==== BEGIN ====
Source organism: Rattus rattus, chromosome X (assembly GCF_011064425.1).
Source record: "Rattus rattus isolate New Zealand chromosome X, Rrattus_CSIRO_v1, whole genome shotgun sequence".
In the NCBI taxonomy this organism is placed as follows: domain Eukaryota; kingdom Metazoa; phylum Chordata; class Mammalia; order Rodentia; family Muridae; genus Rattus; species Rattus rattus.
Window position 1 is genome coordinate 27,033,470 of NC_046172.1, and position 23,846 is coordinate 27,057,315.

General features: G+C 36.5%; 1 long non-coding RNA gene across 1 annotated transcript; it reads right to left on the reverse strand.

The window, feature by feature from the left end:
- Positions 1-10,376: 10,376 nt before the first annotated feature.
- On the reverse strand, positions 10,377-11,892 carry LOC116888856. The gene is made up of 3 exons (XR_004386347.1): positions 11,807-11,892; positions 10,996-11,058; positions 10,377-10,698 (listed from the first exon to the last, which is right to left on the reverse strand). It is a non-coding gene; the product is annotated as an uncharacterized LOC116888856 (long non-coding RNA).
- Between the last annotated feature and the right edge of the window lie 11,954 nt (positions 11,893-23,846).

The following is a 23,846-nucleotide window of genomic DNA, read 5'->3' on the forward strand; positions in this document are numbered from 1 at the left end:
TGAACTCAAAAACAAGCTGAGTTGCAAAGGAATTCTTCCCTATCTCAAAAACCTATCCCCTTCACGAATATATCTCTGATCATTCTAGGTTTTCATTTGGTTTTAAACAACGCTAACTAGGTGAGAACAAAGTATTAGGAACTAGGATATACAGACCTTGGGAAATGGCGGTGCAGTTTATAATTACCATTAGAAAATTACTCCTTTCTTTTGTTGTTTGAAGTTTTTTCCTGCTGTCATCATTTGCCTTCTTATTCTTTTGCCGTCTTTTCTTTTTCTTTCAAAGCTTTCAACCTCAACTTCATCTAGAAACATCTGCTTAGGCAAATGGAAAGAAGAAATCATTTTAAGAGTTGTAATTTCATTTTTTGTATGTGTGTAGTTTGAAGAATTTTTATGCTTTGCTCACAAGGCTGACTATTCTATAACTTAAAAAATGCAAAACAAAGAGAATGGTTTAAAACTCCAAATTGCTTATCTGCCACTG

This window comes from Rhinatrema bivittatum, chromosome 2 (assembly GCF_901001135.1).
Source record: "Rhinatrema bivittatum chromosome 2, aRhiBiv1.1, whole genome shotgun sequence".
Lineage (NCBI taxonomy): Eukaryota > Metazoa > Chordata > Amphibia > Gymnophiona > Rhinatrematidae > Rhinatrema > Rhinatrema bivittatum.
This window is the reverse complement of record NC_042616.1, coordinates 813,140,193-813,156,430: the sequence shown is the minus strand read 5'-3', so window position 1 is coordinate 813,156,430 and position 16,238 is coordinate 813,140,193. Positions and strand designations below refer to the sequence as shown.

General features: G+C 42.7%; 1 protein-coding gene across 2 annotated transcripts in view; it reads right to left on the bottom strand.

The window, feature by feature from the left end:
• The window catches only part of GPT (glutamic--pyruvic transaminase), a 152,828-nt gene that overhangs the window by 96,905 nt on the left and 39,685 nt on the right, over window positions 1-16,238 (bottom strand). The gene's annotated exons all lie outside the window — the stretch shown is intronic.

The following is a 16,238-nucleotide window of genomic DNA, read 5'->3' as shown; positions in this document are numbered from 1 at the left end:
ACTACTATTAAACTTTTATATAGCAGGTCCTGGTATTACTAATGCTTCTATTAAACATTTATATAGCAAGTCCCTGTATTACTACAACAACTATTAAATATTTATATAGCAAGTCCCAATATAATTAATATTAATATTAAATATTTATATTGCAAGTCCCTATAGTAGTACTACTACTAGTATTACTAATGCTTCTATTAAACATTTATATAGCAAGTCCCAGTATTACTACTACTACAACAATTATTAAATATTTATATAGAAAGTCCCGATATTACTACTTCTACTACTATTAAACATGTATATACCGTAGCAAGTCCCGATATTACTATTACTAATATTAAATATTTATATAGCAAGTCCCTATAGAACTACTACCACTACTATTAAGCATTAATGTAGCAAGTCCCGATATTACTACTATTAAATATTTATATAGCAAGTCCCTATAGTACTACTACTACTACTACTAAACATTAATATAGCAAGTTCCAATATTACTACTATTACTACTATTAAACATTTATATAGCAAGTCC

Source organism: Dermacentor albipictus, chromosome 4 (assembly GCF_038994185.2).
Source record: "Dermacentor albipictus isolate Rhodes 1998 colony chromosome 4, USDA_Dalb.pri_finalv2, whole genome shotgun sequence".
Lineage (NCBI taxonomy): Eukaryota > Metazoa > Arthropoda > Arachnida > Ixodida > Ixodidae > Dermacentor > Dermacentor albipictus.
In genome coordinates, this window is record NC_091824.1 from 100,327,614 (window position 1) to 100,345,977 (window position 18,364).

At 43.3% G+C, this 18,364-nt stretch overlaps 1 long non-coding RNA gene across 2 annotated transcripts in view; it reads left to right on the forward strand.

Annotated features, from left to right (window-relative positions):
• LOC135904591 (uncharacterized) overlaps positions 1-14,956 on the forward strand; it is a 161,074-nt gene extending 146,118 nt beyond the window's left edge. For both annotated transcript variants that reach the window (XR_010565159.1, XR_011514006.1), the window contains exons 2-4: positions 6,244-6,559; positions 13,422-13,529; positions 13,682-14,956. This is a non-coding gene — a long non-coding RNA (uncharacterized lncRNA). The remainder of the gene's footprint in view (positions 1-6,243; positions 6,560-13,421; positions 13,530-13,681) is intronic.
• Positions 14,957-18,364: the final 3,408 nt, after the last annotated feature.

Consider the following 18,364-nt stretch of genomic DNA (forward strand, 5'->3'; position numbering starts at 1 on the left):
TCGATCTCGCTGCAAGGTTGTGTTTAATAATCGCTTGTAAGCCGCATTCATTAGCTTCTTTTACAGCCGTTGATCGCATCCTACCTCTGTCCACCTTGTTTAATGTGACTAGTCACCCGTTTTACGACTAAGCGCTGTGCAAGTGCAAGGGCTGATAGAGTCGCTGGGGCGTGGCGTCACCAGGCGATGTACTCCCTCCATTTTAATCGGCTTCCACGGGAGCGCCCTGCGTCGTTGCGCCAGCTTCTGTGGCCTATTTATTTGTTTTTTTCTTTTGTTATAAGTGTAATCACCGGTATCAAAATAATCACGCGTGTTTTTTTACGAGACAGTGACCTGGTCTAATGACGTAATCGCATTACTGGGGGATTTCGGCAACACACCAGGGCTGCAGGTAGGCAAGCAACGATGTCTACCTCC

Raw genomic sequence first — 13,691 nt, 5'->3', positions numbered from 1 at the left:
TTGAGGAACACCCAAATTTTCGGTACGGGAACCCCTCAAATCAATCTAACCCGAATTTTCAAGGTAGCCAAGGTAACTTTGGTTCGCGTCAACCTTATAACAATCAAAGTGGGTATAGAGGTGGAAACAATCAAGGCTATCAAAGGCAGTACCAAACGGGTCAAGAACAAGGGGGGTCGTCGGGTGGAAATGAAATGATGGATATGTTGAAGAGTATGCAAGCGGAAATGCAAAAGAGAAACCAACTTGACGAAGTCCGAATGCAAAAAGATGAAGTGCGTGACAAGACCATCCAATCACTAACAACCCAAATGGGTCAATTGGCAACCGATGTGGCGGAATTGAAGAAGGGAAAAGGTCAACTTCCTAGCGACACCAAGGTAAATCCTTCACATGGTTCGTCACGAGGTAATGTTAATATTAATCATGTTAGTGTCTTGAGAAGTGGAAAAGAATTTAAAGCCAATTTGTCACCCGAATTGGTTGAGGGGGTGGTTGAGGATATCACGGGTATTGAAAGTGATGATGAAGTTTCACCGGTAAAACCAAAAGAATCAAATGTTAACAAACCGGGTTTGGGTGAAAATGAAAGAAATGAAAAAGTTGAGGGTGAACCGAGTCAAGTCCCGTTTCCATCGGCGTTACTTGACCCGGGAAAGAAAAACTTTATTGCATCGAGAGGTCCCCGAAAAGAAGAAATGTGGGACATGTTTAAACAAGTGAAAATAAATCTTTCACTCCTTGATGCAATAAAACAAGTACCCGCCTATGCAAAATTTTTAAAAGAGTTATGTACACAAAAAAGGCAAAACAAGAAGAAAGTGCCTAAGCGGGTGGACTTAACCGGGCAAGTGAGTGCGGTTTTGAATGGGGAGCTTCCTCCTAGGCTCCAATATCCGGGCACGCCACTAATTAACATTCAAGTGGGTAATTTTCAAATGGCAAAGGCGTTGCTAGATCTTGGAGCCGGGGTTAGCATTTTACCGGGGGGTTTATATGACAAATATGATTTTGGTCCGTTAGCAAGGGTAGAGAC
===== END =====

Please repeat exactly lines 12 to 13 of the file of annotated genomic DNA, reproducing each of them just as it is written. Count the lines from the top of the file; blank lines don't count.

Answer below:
This window comes from Rhinatrema bivittatum, chromosome 2 (assembly GCF_901001135.1).
Source record: "Rhinatrema bivittatum chromosome 2, aRhiBiv1.1, whole genome shotgun sequence".